President Barack Obama has not had a good couple of weeks. His foreign policy is going badly, his legislative agenda is stalled, and his party looks likely to lose the Senate. He’s entering the traditional lame-duck years of a presidency and further accomplishments appear increasingly remote.
But less than 10 months after major media outlets were hosting debates with headlines like “Is the Affordable Care Act Beyond Repair?“, Obama’s signature accomplishment is succeeding beyond all reasonable expectation.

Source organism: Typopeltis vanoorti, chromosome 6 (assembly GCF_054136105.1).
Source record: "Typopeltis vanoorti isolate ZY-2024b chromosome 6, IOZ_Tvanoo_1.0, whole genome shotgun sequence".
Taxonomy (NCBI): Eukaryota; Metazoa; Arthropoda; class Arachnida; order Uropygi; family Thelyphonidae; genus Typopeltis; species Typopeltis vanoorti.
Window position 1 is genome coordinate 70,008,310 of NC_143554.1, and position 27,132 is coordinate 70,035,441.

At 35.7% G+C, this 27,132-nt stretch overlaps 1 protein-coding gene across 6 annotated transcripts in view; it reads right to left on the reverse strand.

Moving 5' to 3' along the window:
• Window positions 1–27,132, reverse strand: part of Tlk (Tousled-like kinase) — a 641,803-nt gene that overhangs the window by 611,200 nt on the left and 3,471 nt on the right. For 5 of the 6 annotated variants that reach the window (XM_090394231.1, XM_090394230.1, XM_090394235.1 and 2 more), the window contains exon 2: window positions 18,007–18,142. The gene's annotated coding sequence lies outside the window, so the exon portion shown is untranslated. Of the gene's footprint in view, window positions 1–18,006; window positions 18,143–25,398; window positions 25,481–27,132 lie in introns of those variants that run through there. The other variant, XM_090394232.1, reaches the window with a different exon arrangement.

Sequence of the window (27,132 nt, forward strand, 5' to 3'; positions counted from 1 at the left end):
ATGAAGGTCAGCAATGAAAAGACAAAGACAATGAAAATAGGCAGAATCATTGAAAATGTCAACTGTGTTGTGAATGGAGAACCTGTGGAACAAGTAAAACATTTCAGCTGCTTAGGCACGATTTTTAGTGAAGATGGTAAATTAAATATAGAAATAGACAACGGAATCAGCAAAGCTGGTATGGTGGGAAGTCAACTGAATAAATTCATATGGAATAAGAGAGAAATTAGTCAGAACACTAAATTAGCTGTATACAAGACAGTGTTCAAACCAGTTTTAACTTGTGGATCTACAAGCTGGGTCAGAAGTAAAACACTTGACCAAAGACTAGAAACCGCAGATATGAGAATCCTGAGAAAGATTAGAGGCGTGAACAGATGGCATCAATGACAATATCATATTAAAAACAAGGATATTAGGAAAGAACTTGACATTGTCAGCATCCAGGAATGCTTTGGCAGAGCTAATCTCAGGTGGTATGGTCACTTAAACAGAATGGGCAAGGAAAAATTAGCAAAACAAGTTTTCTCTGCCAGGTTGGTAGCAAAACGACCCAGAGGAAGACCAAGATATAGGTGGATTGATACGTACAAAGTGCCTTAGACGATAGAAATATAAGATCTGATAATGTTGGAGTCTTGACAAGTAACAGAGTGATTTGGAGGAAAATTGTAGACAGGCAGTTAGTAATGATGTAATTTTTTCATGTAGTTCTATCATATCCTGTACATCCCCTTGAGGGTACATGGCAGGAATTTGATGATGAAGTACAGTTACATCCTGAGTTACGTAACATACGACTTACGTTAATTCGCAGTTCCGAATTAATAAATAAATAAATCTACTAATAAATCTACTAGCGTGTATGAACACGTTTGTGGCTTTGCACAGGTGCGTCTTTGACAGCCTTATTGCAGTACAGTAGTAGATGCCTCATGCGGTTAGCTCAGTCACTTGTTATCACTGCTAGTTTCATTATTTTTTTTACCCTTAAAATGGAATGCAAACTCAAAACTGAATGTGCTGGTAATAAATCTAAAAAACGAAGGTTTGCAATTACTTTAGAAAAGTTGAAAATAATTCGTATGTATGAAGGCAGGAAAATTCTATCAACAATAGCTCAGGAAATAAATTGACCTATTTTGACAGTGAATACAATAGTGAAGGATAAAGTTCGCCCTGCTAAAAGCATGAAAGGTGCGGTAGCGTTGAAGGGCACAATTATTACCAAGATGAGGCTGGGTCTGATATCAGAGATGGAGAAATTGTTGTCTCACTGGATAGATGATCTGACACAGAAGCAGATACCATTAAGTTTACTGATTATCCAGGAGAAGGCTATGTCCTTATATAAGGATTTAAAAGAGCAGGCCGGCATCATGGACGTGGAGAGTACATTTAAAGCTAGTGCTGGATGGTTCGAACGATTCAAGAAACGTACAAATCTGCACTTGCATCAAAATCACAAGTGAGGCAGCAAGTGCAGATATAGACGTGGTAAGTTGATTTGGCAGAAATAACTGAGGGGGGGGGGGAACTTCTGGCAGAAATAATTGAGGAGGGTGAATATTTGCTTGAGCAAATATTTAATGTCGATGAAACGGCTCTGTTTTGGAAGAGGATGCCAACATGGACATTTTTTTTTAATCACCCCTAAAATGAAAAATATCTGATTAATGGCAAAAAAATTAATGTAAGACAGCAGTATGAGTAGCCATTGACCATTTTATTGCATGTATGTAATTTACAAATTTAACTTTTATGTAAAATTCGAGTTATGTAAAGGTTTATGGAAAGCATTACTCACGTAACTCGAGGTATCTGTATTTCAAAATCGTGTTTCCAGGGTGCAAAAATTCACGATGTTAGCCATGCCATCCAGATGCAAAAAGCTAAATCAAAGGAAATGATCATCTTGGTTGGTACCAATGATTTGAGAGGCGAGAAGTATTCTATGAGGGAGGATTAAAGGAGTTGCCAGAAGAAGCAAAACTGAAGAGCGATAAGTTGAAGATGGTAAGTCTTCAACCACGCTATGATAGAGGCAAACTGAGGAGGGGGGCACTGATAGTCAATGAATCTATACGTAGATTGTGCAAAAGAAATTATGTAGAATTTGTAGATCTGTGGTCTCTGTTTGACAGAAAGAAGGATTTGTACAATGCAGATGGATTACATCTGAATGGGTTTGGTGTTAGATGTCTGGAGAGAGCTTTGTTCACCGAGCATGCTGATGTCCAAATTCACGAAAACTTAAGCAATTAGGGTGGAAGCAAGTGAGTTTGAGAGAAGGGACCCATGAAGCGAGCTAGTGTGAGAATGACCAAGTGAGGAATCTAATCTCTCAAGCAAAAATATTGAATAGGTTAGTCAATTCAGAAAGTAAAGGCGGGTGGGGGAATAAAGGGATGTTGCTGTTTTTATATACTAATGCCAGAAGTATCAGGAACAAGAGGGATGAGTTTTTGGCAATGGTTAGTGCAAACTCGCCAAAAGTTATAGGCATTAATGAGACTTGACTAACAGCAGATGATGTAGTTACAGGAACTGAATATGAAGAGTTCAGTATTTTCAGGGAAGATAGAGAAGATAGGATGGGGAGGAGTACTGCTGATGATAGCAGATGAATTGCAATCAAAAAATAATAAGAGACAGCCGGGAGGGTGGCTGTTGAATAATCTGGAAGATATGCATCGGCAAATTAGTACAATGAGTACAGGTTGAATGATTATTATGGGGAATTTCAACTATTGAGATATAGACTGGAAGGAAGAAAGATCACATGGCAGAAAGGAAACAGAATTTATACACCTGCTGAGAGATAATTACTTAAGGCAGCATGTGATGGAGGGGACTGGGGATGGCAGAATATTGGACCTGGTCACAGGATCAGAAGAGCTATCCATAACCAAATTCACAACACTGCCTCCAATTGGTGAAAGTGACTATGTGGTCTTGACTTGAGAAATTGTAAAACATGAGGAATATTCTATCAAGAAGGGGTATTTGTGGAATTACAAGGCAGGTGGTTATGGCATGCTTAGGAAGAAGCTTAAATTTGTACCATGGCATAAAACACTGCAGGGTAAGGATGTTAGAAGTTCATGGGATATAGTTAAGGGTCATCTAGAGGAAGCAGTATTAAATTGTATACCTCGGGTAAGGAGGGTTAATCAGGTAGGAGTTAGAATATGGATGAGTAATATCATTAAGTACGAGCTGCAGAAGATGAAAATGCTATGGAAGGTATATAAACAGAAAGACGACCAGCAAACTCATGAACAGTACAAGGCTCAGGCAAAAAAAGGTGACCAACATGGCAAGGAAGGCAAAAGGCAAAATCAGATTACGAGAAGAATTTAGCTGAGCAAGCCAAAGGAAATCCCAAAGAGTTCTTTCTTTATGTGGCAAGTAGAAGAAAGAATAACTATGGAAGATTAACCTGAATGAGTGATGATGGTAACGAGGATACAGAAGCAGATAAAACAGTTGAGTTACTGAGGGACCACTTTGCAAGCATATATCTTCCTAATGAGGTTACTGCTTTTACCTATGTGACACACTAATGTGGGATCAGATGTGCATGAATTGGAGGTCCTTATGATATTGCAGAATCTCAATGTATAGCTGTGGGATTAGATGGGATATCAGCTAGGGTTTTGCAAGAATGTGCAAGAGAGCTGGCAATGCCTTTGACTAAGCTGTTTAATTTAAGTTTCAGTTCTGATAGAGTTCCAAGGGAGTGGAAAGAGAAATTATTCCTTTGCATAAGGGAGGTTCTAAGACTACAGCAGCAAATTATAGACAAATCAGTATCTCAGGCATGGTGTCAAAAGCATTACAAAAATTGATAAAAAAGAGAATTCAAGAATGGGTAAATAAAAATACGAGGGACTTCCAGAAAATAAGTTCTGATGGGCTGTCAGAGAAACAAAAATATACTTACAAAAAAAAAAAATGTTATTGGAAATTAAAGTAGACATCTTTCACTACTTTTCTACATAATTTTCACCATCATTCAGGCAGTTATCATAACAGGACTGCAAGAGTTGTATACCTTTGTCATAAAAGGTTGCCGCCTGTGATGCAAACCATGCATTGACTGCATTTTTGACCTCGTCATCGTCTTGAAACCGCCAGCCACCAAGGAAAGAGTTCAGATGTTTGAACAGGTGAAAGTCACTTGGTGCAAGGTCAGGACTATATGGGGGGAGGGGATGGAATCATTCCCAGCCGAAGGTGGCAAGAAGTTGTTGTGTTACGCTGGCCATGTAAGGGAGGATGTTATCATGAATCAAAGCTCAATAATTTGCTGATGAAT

A new report from the Kaiser Family Foundation finds that in seven major cities that have released data on 2015 premiums, the price of the benchmark Obamacare plan — the second-cheapest silver plan, which the federal government uses to calculate subsidies — is falling.
“Falling” is not a word that people associate with health-insurance premiums. They tend to rise as regularly as the morning sun. And, to be fair, the Kaiser Family Foundation is only looking at 16 cities in 15 states and the District of Columbia, and the drop they record is, on average, a modest 0.8 percent (though this is the same methodology they used in 2014, and to good results). But this data, though preliminary, is the best data we have — and it shows that Obamacare is doing a better job holding down costs than anyone seriously predicted, including Kaiser’s researchers.